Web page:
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March is Colorectal Cancer Awareness Month

Mar 06, 2020

March is Colorectal Cancer Awareness Month

According to the American Cancer Society, colorectal cancer is one of the more common cancers in the United States. About 1 in 23 men and 1 in 25 women will develop colon or rectal cancer at some point during their lifetime. But there are things you can do to help lower your risk.

Here are some ways to help protect your colorectal health.

Research shows that habits related to diet, weight, and exercise are linked to colorectal cancer risk, and those links are stronger than for other types of cancer. Changing some of these lifestyle habits may be hard. But making the changes can also lower the risk for many other types of cancer, as well as other serious diseases like heart disease and diabetes.

Risk factors you can’t change

Because recent data has shown that new cases of colorectal cancer are on the rise in younger populations, the American Cancer Society recommends colorectal cancer screening begin at age 45 for people at average risk. But some people have certain risk factors that make them more likely to develop colorectal cancer, and to get it at an earlier age. For these people, this may mean they should start screening earlier, or get tested more often than other people.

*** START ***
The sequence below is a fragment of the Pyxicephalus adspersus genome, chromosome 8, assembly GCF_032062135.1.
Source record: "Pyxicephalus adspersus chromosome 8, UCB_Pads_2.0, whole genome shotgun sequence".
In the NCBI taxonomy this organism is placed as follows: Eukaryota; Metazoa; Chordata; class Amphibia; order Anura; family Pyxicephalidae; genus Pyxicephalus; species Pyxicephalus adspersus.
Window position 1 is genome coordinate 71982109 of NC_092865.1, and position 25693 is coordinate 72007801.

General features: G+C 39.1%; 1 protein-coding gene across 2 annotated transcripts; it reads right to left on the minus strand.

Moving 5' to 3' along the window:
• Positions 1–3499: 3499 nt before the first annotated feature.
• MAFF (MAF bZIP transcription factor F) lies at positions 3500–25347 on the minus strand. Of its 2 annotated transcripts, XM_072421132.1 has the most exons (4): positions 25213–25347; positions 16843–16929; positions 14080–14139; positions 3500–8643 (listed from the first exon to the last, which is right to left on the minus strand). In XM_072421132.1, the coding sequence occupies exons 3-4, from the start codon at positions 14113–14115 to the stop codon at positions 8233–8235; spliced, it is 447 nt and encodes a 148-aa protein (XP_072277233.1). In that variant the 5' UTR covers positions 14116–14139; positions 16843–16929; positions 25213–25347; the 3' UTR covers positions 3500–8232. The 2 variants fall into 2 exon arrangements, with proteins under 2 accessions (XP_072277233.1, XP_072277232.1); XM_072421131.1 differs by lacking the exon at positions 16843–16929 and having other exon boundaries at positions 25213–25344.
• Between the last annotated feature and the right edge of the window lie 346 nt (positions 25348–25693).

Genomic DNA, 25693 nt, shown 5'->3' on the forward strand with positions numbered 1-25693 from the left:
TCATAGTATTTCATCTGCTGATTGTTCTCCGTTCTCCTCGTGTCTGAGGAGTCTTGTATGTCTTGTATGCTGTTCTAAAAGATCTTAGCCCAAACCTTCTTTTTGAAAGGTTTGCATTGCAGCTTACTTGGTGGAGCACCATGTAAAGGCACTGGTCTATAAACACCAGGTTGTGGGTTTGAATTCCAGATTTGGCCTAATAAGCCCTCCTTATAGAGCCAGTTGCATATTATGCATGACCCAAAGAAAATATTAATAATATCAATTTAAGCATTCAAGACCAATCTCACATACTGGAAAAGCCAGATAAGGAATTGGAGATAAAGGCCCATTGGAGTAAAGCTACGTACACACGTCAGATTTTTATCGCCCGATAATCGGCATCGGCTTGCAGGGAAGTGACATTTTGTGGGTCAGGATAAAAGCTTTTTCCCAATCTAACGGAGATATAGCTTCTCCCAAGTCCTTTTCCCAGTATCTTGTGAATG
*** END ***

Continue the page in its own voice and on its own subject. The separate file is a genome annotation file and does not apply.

One of these risk factors is a family history of colorectal cancer or pre-cancerous polyps, especially in parents, brothers and sisters, or children. About 1 in 3 people who develop colon or rectal cancer have other family members who’ve had it. Family history of other colorectal problems can also increase risk. 

Your personal history can also affect your risk. For example, you are more likely to get colon or rectal cancer if you have had pre-cancerous colon polyps in the past. Having other conditions, such as ulcerative colitis, Crohn’s disease, or type 2 diabetes can also increase your risk of colorectal cancer.

If you have any of these problems, talk to your health care provider about which screening options might be best for you. If you do not have a provider, we invite you to contact Falls Community Health.



Source: American Cancer Society